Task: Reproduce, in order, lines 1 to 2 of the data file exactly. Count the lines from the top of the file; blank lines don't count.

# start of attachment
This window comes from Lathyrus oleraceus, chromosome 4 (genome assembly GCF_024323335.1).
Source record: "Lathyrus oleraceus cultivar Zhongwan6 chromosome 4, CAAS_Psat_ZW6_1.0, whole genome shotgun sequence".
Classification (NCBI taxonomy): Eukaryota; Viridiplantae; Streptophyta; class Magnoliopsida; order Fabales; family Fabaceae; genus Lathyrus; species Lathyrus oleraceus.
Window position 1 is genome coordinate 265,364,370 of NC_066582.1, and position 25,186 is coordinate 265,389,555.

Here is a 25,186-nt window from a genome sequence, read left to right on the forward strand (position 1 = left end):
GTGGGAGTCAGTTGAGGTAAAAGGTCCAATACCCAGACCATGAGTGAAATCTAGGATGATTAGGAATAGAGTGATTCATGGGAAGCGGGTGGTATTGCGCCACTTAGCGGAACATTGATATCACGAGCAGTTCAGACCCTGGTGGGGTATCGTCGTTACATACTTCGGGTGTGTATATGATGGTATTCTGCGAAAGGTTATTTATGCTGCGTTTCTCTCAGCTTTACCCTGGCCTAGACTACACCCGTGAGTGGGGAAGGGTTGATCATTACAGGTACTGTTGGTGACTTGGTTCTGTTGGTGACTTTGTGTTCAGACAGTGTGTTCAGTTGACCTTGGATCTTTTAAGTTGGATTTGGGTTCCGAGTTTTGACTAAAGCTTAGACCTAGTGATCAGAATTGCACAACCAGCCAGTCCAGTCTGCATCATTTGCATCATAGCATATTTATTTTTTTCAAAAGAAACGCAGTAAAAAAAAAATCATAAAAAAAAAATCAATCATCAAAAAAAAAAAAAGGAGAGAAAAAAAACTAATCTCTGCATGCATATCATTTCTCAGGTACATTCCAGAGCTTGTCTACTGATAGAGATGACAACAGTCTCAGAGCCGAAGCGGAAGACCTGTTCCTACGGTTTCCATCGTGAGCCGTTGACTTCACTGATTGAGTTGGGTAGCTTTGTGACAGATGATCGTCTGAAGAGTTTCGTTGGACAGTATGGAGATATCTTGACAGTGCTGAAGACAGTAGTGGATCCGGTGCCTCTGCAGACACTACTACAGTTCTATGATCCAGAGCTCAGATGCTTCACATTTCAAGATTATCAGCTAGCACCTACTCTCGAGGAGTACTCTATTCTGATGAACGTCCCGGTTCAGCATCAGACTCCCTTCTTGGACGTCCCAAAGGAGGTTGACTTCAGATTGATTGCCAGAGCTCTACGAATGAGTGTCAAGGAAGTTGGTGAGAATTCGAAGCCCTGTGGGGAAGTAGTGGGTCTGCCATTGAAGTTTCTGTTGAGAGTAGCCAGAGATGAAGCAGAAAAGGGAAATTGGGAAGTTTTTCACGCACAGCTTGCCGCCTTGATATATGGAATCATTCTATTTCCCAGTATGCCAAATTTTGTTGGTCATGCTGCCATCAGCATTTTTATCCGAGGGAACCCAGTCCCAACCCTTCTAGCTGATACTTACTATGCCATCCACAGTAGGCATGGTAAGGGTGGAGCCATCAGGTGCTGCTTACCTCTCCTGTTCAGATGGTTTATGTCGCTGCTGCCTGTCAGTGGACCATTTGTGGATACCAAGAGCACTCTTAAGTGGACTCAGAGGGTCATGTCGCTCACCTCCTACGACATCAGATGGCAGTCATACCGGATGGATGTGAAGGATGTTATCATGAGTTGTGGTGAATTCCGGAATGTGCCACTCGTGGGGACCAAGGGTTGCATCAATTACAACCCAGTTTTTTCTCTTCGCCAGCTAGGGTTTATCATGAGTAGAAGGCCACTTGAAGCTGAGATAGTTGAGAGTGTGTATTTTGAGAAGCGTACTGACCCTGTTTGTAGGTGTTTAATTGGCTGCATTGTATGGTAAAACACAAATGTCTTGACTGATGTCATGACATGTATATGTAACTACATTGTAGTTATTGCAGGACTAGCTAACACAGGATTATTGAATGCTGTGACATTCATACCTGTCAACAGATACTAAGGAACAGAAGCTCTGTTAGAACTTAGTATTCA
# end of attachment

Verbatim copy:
This window comes from Lathyrus oleraceus, chromosome 4 (genome assembly GCF_024323335.1).
Source record: "Lathyrus oleraceus cultivar Zhongwan6 chromosome 4, CAAS_Psat_ZW6_1.0, whole genome shotgun sequence".